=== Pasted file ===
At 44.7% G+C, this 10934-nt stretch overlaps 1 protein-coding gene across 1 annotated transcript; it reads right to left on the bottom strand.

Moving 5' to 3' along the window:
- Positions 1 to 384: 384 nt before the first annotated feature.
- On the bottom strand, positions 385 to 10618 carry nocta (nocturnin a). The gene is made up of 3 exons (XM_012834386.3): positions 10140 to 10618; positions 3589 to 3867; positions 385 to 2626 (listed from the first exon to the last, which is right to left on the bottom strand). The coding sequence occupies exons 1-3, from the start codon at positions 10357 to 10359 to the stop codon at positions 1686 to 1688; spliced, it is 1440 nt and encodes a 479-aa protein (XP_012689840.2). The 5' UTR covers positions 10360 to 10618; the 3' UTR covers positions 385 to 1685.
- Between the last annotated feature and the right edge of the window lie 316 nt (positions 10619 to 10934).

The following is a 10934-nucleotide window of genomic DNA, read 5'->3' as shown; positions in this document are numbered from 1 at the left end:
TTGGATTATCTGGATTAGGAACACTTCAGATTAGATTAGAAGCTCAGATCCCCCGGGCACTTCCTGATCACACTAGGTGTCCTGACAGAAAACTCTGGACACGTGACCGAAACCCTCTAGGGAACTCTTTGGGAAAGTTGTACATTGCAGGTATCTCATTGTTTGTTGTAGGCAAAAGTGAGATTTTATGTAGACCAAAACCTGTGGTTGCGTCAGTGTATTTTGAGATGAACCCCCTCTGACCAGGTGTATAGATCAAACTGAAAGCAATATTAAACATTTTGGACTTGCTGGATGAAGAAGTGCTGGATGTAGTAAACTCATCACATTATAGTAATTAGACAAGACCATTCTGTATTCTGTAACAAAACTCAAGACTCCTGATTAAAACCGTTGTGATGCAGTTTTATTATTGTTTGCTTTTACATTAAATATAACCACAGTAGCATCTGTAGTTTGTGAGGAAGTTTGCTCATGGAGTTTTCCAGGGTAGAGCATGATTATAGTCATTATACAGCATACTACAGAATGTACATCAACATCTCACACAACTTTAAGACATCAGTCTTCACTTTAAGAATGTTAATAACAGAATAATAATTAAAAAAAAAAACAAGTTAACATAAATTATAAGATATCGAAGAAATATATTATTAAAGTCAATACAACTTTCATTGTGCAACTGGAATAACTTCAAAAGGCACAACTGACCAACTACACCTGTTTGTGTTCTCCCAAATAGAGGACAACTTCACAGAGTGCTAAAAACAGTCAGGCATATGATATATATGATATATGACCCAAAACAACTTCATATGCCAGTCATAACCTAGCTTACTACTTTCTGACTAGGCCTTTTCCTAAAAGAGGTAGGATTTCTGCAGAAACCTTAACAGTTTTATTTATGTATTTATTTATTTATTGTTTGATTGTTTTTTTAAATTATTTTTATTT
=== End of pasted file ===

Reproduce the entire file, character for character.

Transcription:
At 44.7% G+C, this 10934-nt stretch overlaps 1 protein-coding gene across 1 annotated transcript; it reads right to left on the bottom strand.

Moving 5' to 3' along the window:
- Positions 1 to 384: 384 nt before the first annotated feature.
- On the bottom strand, positions 385 to 10618 carry nocta (nocturnin a). The gene is made up of 3 exons (XM_012834386.3): positions 10140 to 10618; positions 3589 to 3867; positions 385 to 2626 (listed from the first exon to the last, which is right to left on the bottom strand). The coding sequence occupies exons 1-3, from the start codon at positions 10357 to 10359 to the stop codon at positions 1686 to 1688; spliced, it is 1440 nt and encodes a 479-aa protein (XP_012689840.2). The 5' UTR covers positions 10360 to 10618; the 3' UTR covers positions 385 to 1685.
- Between the last annotated feature and the right edge of the window lie 316 nt (positions 10619 to 10934).

The following is a 10934-nucleotide window of genomic DNA, read 5'->3' as shown; positions in this document are numbered from 1 at the left end:
TTGGATTATCTGGATTAGGAACACTTCAGATTAGATTAGAAGCTCAGATCCCCCGGGCACTTCCTGATCACACTAGGTGTCCTGACAGAAAACTCTGGACACGTGACCGAAACCCTCTAGGGAACTCTTTGGGAAAGTTGTACATTGCAGGTATCTCATTGTTTGTTGTAGGCAAAAGTGAGATTTTATGTAGACCAAAACCTGTGGTTGCGTCAGTGTATTTTGAGATGAACCCCCTCTGACCAGGTGTATAGATCAAACTGAAAGCAATATTAAACATTTTGGACTTGCTGGATGAAGAAGTGCTGGATGTAGTAAACTCATCACATTATAGTAATTAGACAAGACCATTCTGTATTCTGTAACAAAACTCAAGACTCCTGATTAAAACCGTTGTGATGCAGTTTTATTATTGTTTGCTTTTACATTAAATATAACCACAGTAGCATCTGTAGTTTGTGAGGAAGTTTGCTCATGGAGTTTTCCAGGGTAGAGCATGATTATAGTCATTATACAGCATACTACAGAATGTACATCAACATCTCACACAACTTTAAGACATCAGTCTTCACTTTAAGAATGTTAATAACAGAATAATAATTAAAAAAAAAAACAAGTTAACATAAATTATAAGATATCGAAGAAATATATTATTAAAGTCAATACAACTTTCATTGTGCAACTGGAATAACTTCAAAAGGCACAACTGACCAACTACACCTGTTTGTGTTCTCCCAAATAGAGGACAACTTCACAGAGTGCTAAAAACAGTCAGGCATATGATATATATGATATATGACCCAAAACAACTTCATATGCCAGTCATAACCTAGCTTACTACTTTCTGACTAGGCCTTTTCCTAAAAGAGGTAGGATTTCTGCAGAAACCTTAACAGTTTTATTTATGTATTTATTTATTTATTGTTTGATTGTTTTTTTAAATTATTTTTATTT